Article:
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STARVE not yourself, because you may Thereby make me pine away; Nor let brittle beauty make You your wiser thoughts forsake: For that lovely face will fail, Beauty's sweet, but beauty's frail ; 'Tis sooner past, ’tis sooner done, Than summer's rain, or winter's sun: Most fleeting when it is most dear; 'Tis gone, while we but
'tis here. These curious locks so aptly twin'd, Whose
hair a soul doth bind,
and all the rest
T. Carew's Poems.
HUE AND CRY AFTER CHLORIS.
Tell me, ye wand’ring spirits of the air,
you not see a nymph more bright, more fair
Wait on her hourly wheresoe'er she flies, And
cry, and cry, Amyntor for her absence dies.
Go search the vallies; pluck up ev'ry rose,
Go call the echoes to your aid, and cry,
But stay awhile, I have inform’d you ill,
If any brighter than the sun you see,
Select Airs. Printed for J. Playford,
* These verses are somewhat on the plan of Tasso's Amore Fuggitivo, who was indebted to the first Idyllium of Moschus. See an elegant paraphrase of this in Crashaw's Delights of the Muses, p. 110, Edit. 1670. Likewise the Hue and Cry after Cupid, by Ben Jonson, in his Masque on the Marriage of Lord Haddington.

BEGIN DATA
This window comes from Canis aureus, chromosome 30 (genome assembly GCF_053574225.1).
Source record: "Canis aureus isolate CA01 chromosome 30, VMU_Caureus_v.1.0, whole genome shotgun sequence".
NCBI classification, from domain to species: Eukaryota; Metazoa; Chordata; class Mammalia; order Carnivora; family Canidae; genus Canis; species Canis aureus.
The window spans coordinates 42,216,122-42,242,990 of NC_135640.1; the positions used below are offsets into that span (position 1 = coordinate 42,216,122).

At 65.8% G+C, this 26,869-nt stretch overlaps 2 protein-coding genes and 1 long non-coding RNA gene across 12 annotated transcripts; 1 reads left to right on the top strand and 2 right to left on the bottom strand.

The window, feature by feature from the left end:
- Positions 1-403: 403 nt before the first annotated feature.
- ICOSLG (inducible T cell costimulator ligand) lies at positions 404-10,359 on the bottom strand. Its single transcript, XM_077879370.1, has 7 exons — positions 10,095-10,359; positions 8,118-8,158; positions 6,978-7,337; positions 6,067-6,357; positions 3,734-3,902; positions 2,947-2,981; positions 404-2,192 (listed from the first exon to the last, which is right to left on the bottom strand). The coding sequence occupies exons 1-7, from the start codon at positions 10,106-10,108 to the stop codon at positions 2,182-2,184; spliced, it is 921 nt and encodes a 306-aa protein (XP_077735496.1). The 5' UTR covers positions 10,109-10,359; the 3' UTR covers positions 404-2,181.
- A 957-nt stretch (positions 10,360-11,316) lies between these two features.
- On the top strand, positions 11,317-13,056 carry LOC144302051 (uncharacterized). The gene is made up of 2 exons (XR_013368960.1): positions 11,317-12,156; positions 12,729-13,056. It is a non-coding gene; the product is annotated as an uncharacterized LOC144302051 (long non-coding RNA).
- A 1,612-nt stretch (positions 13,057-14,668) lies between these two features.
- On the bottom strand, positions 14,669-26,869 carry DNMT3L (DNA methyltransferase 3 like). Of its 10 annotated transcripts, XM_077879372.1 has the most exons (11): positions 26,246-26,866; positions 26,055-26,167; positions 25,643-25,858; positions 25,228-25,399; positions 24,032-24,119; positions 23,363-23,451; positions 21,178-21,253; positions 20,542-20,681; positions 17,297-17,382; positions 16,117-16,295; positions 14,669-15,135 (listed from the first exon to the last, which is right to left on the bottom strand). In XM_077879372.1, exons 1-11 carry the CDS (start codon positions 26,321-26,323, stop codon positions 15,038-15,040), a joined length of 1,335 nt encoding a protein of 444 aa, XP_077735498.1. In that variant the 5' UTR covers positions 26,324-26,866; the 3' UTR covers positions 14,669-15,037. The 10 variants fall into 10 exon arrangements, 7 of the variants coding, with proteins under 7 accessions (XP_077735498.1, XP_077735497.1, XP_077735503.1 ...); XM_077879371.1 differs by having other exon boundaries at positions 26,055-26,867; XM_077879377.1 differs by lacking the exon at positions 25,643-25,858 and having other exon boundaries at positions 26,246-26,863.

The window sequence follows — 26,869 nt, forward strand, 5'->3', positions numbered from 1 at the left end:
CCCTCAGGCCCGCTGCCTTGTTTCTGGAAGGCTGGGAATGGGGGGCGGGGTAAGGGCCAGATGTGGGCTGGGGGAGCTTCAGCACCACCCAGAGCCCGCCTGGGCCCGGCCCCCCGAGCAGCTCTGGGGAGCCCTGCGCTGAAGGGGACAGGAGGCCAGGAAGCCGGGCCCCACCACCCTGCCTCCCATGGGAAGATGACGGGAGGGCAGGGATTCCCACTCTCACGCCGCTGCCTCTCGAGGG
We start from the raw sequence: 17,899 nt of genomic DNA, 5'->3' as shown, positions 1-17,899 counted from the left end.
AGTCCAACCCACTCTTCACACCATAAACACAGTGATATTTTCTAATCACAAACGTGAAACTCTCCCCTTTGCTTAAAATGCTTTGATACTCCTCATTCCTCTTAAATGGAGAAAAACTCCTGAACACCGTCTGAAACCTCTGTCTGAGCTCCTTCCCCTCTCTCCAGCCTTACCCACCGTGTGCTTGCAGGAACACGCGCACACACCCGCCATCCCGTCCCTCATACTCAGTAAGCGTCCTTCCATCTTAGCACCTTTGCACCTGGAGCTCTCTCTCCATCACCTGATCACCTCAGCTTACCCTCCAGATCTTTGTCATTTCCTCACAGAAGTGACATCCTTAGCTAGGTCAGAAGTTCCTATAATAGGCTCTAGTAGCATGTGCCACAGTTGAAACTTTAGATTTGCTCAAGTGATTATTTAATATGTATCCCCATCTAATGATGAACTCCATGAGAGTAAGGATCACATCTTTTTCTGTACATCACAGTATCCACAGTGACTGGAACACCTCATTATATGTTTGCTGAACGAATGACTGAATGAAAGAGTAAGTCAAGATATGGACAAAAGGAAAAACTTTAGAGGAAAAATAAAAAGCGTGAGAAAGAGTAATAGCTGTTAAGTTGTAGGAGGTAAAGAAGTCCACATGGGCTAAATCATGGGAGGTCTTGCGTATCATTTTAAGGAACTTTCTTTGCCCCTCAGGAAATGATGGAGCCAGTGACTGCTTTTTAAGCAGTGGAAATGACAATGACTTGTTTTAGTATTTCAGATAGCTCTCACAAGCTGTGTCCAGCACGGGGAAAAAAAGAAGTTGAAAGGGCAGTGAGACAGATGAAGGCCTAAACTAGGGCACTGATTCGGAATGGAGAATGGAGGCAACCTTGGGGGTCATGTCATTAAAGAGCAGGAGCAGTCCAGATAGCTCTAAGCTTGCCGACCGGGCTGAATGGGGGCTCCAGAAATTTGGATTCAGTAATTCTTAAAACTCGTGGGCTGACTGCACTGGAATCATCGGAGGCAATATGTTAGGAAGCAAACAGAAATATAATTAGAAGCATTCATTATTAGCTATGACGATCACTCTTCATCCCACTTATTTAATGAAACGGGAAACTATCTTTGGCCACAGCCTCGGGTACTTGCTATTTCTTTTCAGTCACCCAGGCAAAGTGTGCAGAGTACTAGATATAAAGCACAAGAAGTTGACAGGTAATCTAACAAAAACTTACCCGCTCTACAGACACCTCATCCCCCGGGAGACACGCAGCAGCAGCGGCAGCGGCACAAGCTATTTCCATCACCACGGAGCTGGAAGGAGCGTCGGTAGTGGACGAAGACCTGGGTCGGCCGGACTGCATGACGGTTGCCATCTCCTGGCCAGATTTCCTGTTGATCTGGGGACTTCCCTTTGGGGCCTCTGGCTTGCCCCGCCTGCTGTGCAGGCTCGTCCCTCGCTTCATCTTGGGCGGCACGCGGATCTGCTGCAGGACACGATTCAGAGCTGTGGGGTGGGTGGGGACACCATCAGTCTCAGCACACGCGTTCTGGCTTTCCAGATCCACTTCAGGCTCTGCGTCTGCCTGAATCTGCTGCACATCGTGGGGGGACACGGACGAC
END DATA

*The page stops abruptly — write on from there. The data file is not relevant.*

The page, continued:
She letteth fall some luring baits
For fools to gather up;
She tempereth her cup.
Small flies in spinner's web;
But makes them soon to ebb.
Her wat'ry eyes have burning force;
Her floods and flames conspire :
And sighs do blow her fire.
For May is full of flowers;
For love is full of showers.
Like tyrant, cruel wound she gives,
Like surgeon, salve she lends;
For death is both their ends.
She chains in servile bands;
Which eye best understands t.
* Her wat’ry eyes have burning force.] Anacreon, in his directions to the painter, orders him to give his mistress the moist, watery eye :
Το δε βλέμμα νύν αληθώς
"Αμα δ' υγρόν, ως Κυθήρής. In Amicam Suam. + Her eye in silence hath a speech
Which eye best understands.] The expression of silence was
That did entice the taste.
never more poetically introduced, or applied with greater truth, than by Mr. Sheridan, in his noble verses to the memory of Garrick:
Th’expressive glance, whose subtil comment draws
sense in silence, and a will in thought, G. Fletcher has, in his description of Justice, with great sublimity, attributed to her the power of interpreting the silence of thought:
for she each wish could find
Part I. St, 10